He said, in a statement by the Deputy Director (Press and Public Relations) in the Ministry of Education, Mr. Ben. Bem-Goong, that the ban “does not in any way affect the statutory role of the Senate of any University or the academic boards of any tertiary institution conducting its admissions.”
Adamu pointed out that the clarification became necessary “following conflicting reports in the media over the roles of universities and the Joint Admissions and Matriculation Board, JAMB, in admission under the new dispensation.”
He stated that the role of JAMB is to conduct the UTME, compile the list of candidates whose scores meet the cut-off marks (180 and above) and send same to the Universities.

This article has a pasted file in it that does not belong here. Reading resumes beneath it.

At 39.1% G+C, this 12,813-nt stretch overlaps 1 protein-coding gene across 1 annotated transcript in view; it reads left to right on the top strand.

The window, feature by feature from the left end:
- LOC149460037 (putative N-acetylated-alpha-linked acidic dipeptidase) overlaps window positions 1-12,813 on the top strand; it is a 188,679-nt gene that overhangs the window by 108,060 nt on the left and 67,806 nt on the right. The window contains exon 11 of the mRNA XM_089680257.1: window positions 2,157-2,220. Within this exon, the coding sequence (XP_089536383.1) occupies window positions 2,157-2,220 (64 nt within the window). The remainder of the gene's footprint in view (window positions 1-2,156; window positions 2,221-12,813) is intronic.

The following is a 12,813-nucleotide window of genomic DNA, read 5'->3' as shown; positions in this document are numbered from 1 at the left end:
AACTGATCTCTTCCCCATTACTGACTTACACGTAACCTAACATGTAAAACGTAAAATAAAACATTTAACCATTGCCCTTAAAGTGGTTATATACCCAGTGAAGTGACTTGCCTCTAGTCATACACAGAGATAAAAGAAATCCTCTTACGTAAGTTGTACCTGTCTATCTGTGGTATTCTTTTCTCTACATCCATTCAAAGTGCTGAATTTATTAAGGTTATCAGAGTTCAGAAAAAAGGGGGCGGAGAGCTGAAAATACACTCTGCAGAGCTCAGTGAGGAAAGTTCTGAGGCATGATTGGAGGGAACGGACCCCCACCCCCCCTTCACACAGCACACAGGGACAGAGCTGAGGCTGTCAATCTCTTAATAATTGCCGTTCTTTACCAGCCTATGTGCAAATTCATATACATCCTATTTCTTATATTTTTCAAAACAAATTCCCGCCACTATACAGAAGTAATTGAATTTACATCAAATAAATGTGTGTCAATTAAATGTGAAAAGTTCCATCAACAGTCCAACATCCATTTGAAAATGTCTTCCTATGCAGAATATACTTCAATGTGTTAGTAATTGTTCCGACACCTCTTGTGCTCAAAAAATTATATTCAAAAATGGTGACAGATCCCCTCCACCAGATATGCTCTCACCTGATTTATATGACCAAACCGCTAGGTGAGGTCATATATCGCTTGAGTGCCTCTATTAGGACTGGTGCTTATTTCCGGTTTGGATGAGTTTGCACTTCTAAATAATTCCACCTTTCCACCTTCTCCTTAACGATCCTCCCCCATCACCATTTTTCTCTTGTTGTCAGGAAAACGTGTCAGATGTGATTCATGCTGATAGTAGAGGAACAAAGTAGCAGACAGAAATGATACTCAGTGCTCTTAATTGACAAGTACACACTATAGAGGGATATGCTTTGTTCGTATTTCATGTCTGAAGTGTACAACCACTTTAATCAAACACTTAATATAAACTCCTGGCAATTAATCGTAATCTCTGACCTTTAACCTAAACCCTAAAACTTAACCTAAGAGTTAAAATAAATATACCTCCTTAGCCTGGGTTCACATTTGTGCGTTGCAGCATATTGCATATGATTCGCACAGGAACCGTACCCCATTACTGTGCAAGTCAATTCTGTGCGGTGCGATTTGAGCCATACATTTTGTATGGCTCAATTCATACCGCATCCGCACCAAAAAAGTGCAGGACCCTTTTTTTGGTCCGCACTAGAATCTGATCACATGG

The minister emphasized that universities are expected to shortlist the candidates using the agreed guidelines and thereafter return the shortlisted candidates to JAMB for verification of compliance to guidelines and subsequent issuance of JAMB admission letters.
“For the avoidance of doubt, any screening charges shall apply only to successful candidates who have been issued admission by the universities of their choice. All Universities and JAMB should adhere to this directive,” statement quoted him as saying.